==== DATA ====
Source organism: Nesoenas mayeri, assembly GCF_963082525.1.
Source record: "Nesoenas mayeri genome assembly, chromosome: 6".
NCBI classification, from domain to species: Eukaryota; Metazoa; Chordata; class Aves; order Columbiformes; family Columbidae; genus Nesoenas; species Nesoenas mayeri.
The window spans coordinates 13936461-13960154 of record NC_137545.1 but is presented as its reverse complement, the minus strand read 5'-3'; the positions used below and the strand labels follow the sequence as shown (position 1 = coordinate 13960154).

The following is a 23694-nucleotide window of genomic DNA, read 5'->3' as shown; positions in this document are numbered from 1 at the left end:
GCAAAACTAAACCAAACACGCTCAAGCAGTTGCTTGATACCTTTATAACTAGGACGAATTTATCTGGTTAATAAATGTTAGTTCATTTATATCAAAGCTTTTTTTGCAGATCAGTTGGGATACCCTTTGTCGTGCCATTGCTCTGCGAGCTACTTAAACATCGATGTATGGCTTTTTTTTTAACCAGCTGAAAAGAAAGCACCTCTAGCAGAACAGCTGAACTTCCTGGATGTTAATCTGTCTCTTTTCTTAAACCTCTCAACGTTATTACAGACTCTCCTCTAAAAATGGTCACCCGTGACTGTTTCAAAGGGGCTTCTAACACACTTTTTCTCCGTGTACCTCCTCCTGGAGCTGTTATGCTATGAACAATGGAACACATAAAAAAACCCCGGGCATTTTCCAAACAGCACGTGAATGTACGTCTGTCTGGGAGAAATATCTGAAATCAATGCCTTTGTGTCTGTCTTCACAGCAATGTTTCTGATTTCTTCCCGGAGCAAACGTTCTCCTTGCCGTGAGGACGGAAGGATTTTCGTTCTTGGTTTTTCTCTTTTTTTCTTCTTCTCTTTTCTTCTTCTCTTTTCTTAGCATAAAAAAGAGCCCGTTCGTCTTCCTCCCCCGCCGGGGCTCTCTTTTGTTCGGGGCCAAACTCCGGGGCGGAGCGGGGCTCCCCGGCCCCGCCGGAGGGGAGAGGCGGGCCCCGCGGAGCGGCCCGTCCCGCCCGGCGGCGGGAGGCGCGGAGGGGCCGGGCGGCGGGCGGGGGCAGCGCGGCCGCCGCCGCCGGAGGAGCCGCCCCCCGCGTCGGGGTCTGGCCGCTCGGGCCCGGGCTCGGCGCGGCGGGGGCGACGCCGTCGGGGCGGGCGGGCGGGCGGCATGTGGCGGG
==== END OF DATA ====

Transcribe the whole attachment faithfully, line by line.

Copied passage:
Source organism: Nesoenas mayeri, assembly GCF_963082525.1.
Source record: "Nesoenas mayeri genome assembly, chromosome: 6".
NCBI classification, from domain to species: Eukaryota; Metazoa; Chordata; class Aves; order Columbiformes; family Columbidae; genus Nesoenas; species Nesoenas mayeri.
The window spans coordinates 13936461-13960154 of record NC_137545.1 but is presented as its reverse complement, the minus strand read 5'-3'; the positions used below and the strand labels follow the sequence as shown (position 1 = coordinate 13960154).

The following is a 23694-nucleotide window of genomic DNA, read 5'->3' as shown; positions in this document are numbered from 1 at the left end:
GCAAAACTAAACCAAACACGCTCAAGCAGTTGCTTGATACCTTTATAACTAGGACGAATTTATCTGGTTAATAAATGTTAGTTCATTTATATCAAAGCTTTTTTTGCAGATCAGTTGGGATACCCTTTGTCGTGCCATTGCTCTGCGAGCTACTTAAACATCGATGTATGGCTTTTTTTTTAACCAGCTGAAAAGAAAGCACCTCTAGCAGAACAGCTGAACTTCCTGGATGTTAATCTGTCTCTTTTCTTAAACCTCTCAACGTTATTACAGACTCTCCTCTAAAAATGGTCACCCGTGACTGTTTCAAAGGGGCTTCTAACACACTTTTTCTCCGTGTACCTCCTCCTGGAGCTGTTATGCTATGAACAATGGAACACATAAAAAAACCCCGGGCATTTTCCAAACAGCACGTGAATGTACGTCTGTCTGGGAGAAATATCTGAAATCAATGCCTTTGTGTCTGTCTTCACAGCAATGTTTCTGATTTCTTCCCGGAGCAAACGTTCTCCTTGCCGTGAGGACGGAAGGATTTTCGTTCTTGGTTTTTCTCTTTTTTTCTTCTTCTCTTTTCTTCTTCTCTTTTCTTAGCATAAAAAAGAGCCCGTTCGTCTTCCTCCCCCGCCGGGGCTCTCTTTTGTTCGGGGCCAAACTCCGGGGCGGAGCGGGGCTCCCCGGCCCCGCCGGAGGGGAGAGGCGGGCCCCGCGGAGCGGCCCGTCCCGCCCGGCGGCGGGAGGCGCGGAGGGGCCGGGCGGCGGGCGGGGGCAGCGCGGCCGCCGCCGCCGGAGGAGCCGCCCCCCGCGTCGGGGTCTGGCCGCTCGGGCCCGGGCTCGGCGCGGCGGGGGCGACGCCGTCGGGGCGGGCGGGCGGGCGGCATGTGGCGGG